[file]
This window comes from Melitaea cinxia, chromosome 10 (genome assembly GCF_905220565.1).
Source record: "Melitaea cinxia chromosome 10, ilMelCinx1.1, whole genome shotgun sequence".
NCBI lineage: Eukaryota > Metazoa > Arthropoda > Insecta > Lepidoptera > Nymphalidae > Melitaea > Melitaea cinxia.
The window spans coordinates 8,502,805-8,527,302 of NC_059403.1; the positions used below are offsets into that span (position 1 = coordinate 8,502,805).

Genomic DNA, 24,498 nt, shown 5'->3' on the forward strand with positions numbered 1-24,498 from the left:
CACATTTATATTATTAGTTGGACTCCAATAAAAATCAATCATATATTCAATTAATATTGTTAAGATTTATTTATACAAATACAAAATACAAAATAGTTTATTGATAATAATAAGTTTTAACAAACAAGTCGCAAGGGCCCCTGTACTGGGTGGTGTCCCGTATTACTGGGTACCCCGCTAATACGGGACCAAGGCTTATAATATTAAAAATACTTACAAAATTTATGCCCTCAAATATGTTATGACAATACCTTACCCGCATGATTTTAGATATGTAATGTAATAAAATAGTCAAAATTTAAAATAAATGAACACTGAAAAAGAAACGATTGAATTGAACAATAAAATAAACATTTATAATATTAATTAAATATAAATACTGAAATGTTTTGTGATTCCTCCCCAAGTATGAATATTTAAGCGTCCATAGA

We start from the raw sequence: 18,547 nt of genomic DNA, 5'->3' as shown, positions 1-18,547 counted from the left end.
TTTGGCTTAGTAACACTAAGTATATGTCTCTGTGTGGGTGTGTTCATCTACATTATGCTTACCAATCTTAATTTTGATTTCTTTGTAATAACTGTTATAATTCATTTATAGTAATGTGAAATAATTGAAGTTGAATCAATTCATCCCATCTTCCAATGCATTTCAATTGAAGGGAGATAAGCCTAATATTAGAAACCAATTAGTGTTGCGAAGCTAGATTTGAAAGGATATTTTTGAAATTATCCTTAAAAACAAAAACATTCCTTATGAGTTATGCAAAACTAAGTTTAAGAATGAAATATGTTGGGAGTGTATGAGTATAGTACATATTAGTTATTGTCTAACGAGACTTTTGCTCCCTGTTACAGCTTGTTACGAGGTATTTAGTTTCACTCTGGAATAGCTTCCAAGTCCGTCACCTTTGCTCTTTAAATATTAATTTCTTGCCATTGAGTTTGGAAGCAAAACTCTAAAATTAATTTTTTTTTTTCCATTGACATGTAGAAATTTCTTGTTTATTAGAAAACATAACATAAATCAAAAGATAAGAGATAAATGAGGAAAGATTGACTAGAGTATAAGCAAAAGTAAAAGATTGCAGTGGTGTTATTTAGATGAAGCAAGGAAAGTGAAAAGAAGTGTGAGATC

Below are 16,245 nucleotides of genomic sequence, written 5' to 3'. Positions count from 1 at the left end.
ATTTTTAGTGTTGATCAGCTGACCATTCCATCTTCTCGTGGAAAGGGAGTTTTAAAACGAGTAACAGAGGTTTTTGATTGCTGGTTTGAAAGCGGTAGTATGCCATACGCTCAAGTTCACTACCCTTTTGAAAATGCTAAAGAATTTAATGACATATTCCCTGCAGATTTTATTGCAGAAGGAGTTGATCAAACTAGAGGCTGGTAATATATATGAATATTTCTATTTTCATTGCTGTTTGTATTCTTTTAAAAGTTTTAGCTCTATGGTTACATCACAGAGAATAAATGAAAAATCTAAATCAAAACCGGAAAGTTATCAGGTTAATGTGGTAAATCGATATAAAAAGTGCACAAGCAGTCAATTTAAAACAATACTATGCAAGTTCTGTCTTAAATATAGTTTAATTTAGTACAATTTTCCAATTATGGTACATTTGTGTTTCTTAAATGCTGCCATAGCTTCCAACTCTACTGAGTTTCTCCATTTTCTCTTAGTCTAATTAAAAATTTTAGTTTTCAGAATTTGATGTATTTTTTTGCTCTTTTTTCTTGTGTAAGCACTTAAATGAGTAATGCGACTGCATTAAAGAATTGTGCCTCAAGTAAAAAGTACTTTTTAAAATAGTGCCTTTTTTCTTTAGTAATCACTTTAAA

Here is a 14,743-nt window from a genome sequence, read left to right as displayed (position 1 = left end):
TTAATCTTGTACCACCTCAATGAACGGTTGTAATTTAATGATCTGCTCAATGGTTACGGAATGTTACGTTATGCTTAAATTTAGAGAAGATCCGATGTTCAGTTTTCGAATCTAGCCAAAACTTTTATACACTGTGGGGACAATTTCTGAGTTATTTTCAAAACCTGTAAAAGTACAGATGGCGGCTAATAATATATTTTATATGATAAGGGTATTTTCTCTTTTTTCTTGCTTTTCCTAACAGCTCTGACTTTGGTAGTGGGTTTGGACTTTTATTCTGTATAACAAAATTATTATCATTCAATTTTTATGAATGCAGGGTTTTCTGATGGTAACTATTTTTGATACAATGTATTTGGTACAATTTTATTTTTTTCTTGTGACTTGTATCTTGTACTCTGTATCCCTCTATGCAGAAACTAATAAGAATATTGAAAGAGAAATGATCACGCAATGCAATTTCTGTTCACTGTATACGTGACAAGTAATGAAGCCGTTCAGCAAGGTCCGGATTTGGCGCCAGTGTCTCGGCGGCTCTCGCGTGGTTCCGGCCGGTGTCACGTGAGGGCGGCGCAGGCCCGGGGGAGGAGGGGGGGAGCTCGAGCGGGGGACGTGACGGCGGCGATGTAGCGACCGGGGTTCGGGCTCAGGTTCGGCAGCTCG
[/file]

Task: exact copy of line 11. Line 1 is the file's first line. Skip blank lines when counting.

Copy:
Here is a 14,743-nt window from a genome sequence, read left to right as displayed (position 1 = left end):